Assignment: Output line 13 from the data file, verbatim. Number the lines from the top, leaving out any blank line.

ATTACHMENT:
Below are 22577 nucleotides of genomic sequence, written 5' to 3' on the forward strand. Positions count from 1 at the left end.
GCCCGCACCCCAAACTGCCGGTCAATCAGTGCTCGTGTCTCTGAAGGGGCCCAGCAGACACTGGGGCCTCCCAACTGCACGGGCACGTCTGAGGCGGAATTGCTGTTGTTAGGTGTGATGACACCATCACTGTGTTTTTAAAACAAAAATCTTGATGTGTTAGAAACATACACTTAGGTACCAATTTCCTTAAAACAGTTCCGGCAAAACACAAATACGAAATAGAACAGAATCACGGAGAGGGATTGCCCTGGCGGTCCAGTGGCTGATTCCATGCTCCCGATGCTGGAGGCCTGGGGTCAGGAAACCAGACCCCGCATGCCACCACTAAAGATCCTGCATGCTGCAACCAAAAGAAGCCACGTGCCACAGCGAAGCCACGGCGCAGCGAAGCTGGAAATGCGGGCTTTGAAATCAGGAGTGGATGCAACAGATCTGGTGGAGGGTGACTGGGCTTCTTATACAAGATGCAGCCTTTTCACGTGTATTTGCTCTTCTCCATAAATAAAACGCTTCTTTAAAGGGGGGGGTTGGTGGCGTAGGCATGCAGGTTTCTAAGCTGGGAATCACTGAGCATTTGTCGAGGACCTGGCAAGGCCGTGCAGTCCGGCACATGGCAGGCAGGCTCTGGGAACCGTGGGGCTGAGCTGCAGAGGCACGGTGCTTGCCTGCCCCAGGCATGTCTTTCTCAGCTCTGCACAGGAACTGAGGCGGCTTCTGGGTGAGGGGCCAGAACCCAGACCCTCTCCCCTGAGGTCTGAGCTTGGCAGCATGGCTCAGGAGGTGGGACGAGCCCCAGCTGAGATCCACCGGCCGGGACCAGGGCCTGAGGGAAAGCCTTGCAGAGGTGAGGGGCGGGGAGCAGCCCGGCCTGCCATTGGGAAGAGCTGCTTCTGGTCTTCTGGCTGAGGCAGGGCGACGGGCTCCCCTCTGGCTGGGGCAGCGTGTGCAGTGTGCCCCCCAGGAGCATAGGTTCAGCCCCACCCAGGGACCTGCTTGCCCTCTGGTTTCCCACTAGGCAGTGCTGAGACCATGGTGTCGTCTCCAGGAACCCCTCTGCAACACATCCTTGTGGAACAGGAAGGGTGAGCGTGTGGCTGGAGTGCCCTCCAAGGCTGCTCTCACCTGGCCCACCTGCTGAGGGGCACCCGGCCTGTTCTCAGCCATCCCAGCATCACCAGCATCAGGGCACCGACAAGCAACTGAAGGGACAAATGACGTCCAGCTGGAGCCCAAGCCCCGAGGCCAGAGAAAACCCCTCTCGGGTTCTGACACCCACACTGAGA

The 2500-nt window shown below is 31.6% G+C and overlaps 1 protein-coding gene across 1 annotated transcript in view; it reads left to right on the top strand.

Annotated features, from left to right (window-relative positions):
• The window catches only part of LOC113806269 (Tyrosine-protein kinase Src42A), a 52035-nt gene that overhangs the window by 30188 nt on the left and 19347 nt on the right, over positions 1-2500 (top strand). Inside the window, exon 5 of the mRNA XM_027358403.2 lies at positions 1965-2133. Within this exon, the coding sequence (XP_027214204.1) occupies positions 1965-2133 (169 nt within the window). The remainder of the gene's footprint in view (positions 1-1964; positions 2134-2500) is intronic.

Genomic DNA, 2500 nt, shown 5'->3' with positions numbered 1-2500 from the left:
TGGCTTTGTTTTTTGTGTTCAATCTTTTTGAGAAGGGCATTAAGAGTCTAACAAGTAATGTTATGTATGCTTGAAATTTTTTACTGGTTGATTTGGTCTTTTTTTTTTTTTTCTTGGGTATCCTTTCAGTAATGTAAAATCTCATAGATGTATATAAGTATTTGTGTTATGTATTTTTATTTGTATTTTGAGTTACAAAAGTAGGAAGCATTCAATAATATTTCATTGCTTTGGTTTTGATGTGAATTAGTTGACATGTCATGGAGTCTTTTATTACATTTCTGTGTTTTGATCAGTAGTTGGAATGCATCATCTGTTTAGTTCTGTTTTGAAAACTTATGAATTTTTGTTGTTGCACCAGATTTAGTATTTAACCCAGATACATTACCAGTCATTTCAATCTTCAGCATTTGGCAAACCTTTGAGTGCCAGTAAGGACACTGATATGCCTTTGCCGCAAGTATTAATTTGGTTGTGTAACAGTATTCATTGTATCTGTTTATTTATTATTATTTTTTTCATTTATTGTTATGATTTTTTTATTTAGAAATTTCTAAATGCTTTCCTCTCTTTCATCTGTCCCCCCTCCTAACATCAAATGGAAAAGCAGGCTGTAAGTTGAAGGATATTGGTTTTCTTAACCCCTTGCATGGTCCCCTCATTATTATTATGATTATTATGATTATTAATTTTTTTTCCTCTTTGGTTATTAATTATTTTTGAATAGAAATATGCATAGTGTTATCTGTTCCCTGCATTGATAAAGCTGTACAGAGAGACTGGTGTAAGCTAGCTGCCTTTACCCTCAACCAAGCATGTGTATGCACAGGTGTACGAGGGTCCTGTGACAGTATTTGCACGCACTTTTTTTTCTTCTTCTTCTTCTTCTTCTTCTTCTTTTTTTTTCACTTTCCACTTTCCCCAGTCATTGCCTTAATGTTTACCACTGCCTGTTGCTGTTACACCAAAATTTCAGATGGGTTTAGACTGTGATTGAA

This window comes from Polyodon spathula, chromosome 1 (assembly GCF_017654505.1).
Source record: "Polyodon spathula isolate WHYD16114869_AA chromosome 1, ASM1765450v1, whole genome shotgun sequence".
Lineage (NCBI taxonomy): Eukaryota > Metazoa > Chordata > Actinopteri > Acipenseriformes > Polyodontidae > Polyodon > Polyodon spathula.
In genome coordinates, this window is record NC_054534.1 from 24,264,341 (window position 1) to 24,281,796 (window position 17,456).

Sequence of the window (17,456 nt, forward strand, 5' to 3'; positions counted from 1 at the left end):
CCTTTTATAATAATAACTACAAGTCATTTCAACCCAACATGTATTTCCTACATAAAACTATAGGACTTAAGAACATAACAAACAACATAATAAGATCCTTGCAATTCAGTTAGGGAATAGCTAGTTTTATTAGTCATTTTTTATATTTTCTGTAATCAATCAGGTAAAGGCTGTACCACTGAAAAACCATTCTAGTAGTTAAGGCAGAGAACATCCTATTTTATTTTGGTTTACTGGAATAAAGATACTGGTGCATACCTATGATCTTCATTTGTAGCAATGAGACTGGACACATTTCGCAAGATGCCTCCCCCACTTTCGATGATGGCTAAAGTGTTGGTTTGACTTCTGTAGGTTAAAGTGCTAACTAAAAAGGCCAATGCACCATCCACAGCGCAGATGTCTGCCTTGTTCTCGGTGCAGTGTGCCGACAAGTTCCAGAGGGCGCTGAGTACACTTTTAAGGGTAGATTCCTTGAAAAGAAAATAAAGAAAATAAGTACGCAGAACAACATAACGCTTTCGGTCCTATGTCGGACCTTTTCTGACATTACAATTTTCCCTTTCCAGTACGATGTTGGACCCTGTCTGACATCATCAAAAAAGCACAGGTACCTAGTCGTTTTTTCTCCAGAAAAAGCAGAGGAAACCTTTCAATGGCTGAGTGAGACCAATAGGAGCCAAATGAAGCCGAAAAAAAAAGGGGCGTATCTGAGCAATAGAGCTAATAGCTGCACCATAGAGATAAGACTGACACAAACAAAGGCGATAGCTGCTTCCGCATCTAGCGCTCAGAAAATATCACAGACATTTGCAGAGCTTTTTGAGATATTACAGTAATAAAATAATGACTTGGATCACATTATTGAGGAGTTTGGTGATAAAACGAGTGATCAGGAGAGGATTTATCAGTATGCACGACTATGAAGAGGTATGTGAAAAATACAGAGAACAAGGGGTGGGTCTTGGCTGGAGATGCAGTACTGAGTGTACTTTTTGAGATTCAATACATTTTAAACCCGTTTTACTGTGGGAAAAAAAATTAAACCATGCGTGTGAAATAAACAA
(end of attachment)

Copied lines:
CCTTTTATAATAATAACTACAAGTCATTTCAACCCAACATGTATTTCCTACATAAAACTATAGGACTTAAGAACATAACAAACAACATAATAAGATCCTTGCAATTCAGTTAGGGAATAGCTAGTTTTATTAGTCATTTTTTATATTTTCTGTAATCAATCAGGTAAAGGCTGTACCACTGAAAAACCATTCTAGTAGTTAAGGCAGAGAACATCCTATTTTATTTTGGTTTACTGGAATAAAGATACTGGTGCATACCTATGATCTTCATTTGTAGCAATGAGACTGGACACATTTCGCAAGATGCCTCCCCCACTTTCGATGATGGCTAAAGTGTTGGTTTGACTTCTGTAGGTTAAAGTGCTAACTAAAAAGGCCAATGCACCATCCACAGCGCAGATGTCTGCCTTGTTCTCGGTGCAGTGTGCCGACAAGTTCCAGAGGGCGCTGAGTACACTTTTAAGGGTAGATTCCTTGAAAAGAAAATAAAGAAAATAAGTACGCAGAACAACATAACGCTTTCGGTCCTATGTCGGACCTTTTCTGACATTACAATTTTCCCTTTCCAGTACGATGTTGGACCCTGTCTGACATCATCAAAAAAGCACAGGTACCTAGTCGTTTTTTCTCCAGAAAAAGCAGAGGAAACCTTTCAATGGCTGAGTGAGACCAATAGGAGCCAAATGAAGCCGAAAAAAAAAGGGGCGTATCTGAGCAATAGAGCTAATAGCTGCACCATAGAGATAAGACTGACACAAACAAAGGCGATAGCTGCTTCCGCATCTAGCGCTCAGAAAATATCACAGACATTTGCAGAGCTTTTTGAGATATTACAGTAATAAAATAATGACTTGGATCACATTATTGAGGAGTTTGGTGATAAAACGAGTGATCAGGAGAGGATTTATCAGTATGCACGACTATGAAGAGGTATGTGAAAAATACAGAGAACAAGGGGTGGGTCTTGGCTGGAGATGCAGTACTGAGTGTACTTTTTGAGATTCAATACATTTTAAACCCGTTTTACTGTGGGAAAAAAAATTAAACCATGCGTGTGAAATAAACAA